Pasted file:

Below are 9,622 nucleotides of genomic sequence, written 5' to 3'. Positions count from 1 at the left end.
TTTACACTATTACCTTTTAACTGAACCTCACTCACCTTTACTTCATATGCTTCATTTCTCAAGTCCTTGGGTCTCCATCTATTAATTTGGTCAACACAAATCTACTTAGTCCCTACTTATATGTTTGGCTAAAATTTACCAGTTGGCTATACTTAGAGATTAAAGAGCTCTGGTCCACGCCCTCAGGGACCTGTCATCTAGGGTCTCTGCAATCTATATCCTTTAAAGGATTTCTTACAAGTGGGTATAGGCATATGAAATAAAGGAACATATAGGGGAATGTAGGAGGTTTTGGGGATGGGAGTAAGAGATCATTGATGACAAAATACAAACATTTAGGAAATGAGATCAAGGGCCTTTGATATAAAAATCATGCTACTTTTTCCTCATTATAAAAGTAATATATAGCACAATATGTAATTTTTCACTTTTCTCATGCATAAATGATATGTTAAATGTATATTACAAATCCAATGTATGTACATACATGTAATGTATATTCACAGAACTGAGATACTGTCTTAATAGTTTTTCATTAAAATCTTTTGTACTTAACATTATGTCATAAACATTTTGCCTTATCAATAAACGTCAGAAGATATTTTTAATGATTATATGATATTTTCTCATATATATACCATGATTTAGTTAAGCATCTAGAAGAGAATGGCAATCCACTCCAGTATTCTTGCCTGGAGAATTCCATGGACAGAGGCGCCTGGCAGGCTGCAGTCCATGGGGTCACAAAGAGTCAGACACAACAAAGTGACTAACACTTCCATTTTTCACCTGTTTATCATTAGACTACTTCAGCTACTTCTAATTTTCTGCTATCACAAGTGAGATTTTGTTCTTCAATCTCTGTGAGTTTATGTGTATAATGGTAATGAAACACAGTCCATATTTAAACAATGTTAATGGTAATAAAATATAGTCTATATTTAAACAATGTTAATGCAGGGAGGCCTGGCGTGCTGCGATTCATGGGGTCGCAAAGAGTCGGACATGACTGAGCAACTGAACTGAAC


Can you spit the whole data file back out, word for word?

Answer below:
Below are 9,622 nucleotides of genomic sequence, written 5' to 3'. Positions count from 1 at the left end.
TTTACACTATTACCTTTTAACTGAACCTCACTCACCTTTACTTCATATGCTTCATTTCTCAAGTCCTTGGGTCTCCATCTATTAATTTGGTCAACACAAATCTACTTAGTCCCTACTTATATGTTTGGCTAAAATTTACCAGTTGGCTATACTTAGAGATTAAAGAGCTCTGGTCCACGCCCTCAGGGACCTGTCATCTAGGGTCTCTGCAATCTATATCCTTTAAAGGATTTCTTACAAGTGGGTATAGGCATATGAAATAAAGGAACATATAGGGGAATGTAGGAGGTTTTGGGGATGGGAGTAAGAGATCATTGATGACAAAATACAAACATTTAGGAAATGAGATCAAGGGCCTTTGATATAAAAATCATGCTACTTTTTCCTCATTATAAAAGTAATATATAGCACAATATGTAATTTTTCACTTTTCTCATGCATAAATGATATGTTAAATGTATATTACAAATCCAATGTATGTACATACATGTAATGTATATTCACAGAACTGAGATACTGTCTTAATAGTTTTTCATTAAAATCTTTTGTACTTAACATTATGTCATAAACATTTTGCCTTATCAATAAACGTCAGAAGATATTTTTAATGATTATATGATATTTTCTCATATATATACCATGATTTAGTTAAGCATCTAGAAGAGAATGGCAATCCACTCCAGTATTCTTGCCTGGAGAATTCCATGGACAGAGGCGCCTGGCAGGCTGCAGTCCATGGGGTCACAAAGAGTCAGACACAACAAAGTGACTAACACTTCCATTTTTCACCTGTTTATCATTAGACTACTTCAGCTACTTCTAATTTTCTGCTATCACAAGTGAGATTTTGTTCTTCAATCTCTGTGAGTTTATGTGTATAATGGTAATGAAACACAGTCCATATTTAAACAATGTTAATGGTAATAAAATATAGTCTATATTTAAACAATGTTAATGCAGGGAGGCCTGGCGTGCTGCGATTCATGGGGTCGCAAAGAGTCGGACATGACTGAGCAACTGAACTGAAC